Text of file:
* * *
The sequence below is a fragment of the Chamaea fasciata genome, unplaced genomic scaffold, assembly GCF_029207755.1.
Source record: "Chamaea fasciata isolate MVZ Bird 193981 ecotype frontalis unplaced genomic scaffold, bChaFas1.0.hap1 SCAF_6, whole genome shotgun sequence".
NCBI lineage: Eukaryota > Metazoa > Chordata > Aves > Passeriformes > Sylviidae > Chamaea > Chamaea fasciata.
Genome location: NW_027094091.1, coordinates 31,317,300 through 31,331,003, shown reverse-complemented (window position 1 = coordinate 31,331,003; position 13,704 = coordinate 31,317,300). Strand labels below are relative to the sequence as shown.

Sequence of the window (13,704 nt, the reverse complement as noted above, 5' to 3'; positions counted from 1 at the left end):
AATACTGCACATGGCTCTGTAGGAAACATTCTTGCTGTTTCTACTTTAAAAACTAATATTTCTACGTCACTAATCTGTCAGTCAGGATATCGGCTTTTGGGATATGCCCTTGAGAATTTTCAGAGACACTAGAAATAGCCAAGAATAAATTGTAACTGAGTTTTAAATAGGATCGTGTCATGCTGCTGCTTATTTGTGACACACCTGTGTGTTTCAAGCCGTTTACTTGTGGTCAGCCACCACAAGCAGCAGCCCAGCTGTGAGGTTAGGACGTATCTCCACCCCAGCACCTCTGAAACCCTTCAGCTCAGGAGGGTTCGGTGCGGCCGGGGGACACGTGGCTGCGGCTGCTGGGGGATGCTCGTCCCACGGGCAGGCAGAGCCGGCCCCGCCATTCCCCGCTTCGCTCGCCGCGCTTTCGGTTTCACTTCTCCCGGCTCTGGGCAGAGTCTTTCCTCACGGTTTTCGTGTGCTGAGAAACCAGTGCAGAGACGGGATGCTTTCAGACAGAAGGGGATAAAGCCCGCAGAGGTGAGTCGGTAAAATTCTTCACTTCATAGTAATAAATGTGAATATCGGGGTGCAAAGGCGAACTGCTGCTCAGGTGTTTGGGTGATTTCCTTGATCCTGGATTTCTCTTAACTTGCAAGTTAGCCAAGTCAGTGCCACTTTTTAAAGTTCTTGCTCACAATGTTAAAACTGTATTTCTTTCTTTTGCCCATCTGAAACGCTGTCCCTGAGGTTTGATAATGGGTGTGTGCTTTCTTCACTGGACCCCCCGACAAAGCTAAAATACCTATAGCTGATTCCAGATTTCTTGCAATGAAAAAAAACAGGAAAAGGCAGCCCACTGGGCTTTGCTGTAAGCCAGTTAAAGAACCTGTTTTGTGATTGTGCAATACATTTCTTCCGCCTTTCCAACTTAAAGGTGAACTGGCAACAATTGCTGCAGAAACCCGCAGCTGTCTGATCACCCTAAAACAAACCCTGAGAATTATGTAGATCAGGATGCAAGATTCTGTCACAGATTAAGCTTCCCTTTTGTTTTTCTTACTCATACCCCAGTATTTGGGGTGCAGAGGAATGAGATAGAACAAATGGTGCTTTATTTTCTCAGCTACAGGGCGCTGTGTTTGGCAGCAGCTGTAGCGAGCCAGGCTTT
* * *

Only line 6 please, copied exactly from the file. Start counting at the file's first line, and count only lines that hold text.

AATACTGCACATGGCTCTGTAGGAAACATTCTTGCTGTTTCTACTTTAAAAACTAATATTTCTACGTCACTAATCTGTCAGTCAGGATATCGGCTTTTGGGATATGCCCTTGAGAATTTTCAGAGACACTAGAAATAGCCAAGAATAAATTGTAACTGAGTTTTAAATAGGATCGTGTCATGCTGCTGCTTATTTGTGACACACCTGTGTGTTTCAAGCCGTTTACTTGTGGTCAGCCACCACAAGCAGCAGCCCAGCTGTGAGGTTAGGACGTATCTCCACCCCAGCACCTCTGAAACCCTTCAGCTCAGGAGGGTTCGGTGCGGCCGGGGGACACGTGGCTGCGGCTGCTGGGGGATGCTCGTCCCACGGGCAGGCAGAGCCGGCCCCGCCATTCCCCGCTTCGCTCGCCGCGCTTTCGGTTTCACTTCTCCCGGCTCTGGGCAGAGTCTTTCCTCACGGTTTTCGTGTGCTGAGAAACCAGTGCAGAGACGGGATGCTTTCAGACAGAAGGGGATAAAGCCCGCAGAGGTGAGTCGGTAAAATTCTTCACTTCATAGTAATAAATGTGAATATCGGGGTGCAAAGGCGAACTGCTGCTCAGGTGTTTGGGTGATTTCCTTGATCCTGGATTTCTCTTAACTTGCAAGTTAGCCAAGTCAGTGCCACTTTTTAAAGTTCTTGCTCACAATGTTAAAACTGTATTTCTTTCTTTTGCCCATCTGAAACGCTGTCCCTGAGGTTTGATAATGGGTGTGTGCTTTCTTCACTGGACCCCCCGACAAAGCTAAAATACCTATAGCTGATTCCAGATTTCTTGCAATGAAAAAAAACAGGAAAAGGCAGCCCACTGGGCTTTGCTGTAAGCCAGTTAAAGAACCTGTTTTGTGATTGTGCAATACATTTCTTCCGCCTTTCCAACTTAAAGGTGAACTGGCAACAATTGCTGCAGAAACCCGCAGCTGTCTGATCACCCTAAAACAAACCCTGAGAATTATGTAGATCAGGATGCAAGATTCTGTCACAGATTAAGCTTCCCTTTTGTTTTTCTTACTCATACCCCAGTATTTGGGGTGCAGAGGAATGAGATAGAACAAATGGTGCTTTATTTTCTCAGCTACAGGGCGCTGTGTTTGGCAGCAGCTGTAGCGAGCCAGGCTTT